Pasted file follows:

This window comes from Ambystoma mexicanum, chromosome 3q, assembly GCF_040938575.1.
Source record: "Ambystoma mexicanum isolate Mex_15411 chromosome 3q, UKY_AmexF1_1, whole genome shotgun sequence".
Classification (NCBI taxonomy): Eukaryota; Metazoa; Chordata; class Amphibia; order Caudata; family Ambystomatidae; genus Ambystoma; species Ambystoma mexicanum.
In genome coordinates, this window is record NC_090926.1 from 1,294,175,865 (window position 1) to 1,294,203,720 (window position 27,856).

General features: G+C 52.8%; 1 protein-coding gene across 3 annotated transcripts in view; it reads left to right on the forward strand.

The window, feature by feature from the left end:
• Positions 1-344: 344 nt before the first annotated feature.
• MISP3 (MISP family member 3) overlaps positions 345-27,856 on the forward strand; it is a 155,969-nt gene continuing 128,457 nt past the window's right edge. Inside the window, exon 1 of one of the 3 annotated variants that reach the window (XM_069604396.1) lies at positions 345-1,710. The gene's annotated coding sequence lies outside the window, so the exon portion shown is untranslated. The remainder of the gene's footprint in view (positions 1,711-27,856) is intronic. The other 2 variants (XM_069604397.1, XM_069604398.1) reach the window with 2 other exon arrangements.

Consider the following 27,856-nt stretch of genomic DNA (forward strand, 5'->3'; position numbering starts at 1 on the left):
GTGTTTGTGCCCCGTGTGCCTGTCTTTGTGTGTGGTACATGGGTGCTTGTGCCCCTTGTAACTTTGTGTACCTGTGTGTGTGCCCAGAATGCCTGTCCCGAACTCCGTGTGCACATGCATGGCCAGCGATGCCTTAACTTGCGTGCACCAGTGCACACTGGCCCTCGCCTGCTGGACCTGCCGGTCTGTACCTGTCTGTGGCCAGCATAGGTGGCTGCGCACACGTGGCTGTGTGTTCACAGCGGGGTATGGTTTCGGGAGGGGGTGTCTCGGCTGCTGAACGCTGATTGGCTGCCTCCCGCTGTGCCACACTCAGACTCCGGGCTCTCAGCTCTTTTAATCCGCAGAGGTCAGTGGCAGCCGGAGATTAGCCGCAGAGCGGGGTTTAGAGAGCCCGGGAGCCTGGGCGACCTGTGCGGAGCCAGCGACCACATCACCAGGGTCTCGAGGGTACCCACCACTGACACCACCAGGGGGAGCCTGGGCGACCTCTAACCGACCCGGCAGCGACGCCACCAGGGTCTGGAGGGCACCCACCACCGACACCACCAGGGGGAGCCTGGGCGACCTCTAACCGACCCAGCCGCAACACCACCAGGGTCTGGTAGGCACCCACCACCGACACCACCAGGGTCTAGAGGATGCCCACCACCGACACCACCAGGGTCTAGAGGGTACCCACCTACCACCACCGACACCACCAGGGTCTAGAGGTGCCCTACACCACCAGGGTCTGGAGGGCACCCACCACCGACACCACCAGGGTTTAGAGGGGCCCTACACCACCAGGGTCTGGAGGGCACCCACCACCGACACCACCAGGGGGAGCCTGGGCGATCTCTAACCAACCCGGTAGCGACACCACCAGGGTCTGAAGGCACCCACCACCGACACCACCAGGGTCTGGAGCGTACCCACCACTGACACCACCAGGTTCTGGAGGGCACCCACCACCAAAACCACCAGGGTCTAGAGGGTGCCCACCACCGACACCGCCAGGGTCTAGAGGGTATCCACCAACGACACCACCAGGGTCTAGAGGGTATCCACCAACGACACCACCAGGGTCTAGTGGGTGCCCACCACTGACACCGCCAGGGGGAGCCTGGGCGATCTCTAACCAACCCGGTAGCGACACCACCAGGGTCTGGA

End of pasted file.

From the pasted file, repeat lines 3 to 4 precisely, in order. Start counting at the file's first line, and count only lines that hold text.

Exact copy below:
Classification (NCBI taxonomy): Eukaryota; Metazoa; Chordata; class Amphibia; order Caudata; family Ambystomatidae; genus Ambystoma; species Ambystoma mexicanum.
In genome coordinates, this window is record NC_090926.1 from 1,294,175,865 (window position 1) to 1,294,203,720 (window position 27,856).